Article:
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When you're not using your houseboat, it's usually a good idea to dock it at a marina. But do marinas even allow houseboats?
Yes, marinas do allow houseboats, but the rules and regulations regarding houseboats and where they are allowed to be anchored or moored can be confusing – especially considering rules and regulations that are put together by private entities as in, owners of marinas.
It goes without saying that one needs to know all the rules and regulations of a particular marina, harbor, or lake that they will be using to dock their houseboat. One of the reasons for that is every state or local governing body tends to enact their own regulations regarding houseboats and what is or isn't permitted.
If you've been wondering the same thing, the good news is that you're in the hands of the experts now. We'll tell you all about the murky world of houseboats, marinas, and where you can dock your houseboat.
Houseboats vs. Liveaboards – Does it Matter to Marinas?
In case you were wondering - yes, there is technically a difference between the two, depending on which state you live in, and - yes, it does matter to marinas. To get a good idea of the rules and regulations regarding houseboats, you will have to know the differentiating factors between the two and why they even exist in some states.
A Quick History
With the inflow of shipbuilders during WWII, the number of houseboats and liveaboard boats exploded, especially along the San Francisco waterfront and along the Richardson Bay shoreline in southern Marin County. After the war, many folks who had been drawn to Sausalito migrated to the houseboat community, creating houseboats that resembled wooden sculptures more than residences.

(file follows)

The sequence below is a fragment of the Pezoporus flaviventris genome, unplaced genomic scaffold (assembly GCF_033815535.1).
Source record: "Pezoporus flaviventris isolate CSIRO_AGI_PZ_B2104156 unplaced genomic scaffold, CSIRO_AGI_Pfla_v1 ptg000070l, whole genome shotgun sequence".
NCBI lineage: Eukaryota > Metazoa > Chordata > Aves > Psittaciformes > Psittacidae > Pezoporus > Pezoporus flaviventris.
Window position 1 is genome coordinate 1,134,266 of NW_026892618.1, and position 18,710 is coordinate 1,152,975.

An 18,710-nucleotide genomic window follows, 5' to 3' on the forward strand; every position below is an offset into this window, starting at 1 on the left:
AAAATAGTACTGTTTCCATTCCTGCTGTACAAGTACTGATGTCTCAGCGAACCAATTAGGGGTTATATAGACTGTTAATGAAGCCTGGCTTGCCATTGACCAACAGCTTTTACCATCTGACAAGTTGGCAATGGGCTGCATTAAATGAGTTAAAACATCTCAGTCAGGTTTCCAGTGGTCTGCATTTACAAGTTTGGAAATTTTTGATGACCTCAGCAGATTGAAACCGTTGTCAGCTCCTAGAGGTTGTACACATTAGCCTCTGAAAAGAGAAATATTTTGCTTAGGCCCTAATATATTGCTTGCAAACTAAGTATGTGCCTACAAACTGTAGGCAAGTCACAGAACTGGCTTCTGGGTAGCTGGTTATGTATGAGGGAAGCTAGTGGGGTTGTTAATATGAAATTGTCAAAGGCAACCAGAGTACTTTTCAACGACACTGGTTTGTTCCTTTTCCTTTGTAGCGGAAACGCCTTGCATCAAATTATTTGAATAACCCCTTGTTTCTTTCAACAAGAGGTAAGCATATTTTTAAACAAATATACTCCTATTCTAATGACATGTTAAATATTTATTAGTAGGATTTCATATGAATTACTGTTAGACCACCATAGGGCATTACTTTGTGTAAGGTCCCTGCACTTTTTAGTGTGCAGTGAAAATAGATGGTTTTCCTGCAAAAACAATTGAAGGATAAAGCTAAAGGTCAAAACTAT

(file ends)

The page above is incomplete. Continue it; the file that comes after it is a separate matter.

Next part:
Houseboats had mostly consolidated in the Waldo Point region in Richardson Bay by the 1960s; however, a handful might be found in other sections of the Bay. On the other hand, the liveaboard boat communities are not as dense as the Bay houseboat villages. The majority of liveaboard boats are moored at one of the Bay's several recreational marinas; however, others are tied outside of a marina.
Houseboat vs. Live-Aboard
The terms "houseboat" and "liveaboard boat" conjure up mental images of the object's form and function based on personal experience. A houseboat, for example, is a recreational vessel used for active recreational navigation as well as vacation dwelling. A houseboat is a floating dwelling anchored to a pier but not utilized for navigation.
To a boater, a liveaboard boat is any vessel with living quarters (sleeping, cooking, bathroom, and washing facilities) on which people spend a weekend working on the vessel or a two-week summer vacation traveling from one place to another. However, liveaboard boats can also be utilized as a person's primary house and are only used for active navigation on rare occasions.
But because liveaboard boats may also be used as a person's primary habitation and are only utilized for active navigation on occasion, there is an obvious distinction between a houseboat and a liveaboard boat. A "houseboat" is a moored boat or building not utilized for active navigation and is used for private residential or other non-water-oriented purposes.
A "liveaboard boat" is a vessel that is utilized or capable of being used for active self-propelled navigation and that is moored for an extended length of time and used as a private primary dwelling during that time.
What Marinas Call Houseboats
The majority of boats are built to allow for active self-propelled navigation and living onboard. Boats longer than 22 feet usually have enough space for dining, sleeping, and washing. Houseboats are lived on when traveling from one point to another, whether it's a weekend sailing competition in the Bay or a coastal voyage from Seattle to San Diego with a stop in San Francisco Bay for sightseeing, rest, or repair, maintenance, and resupply. However, some houseboats are tied at marinas and used for navigation and long-term private dwellings.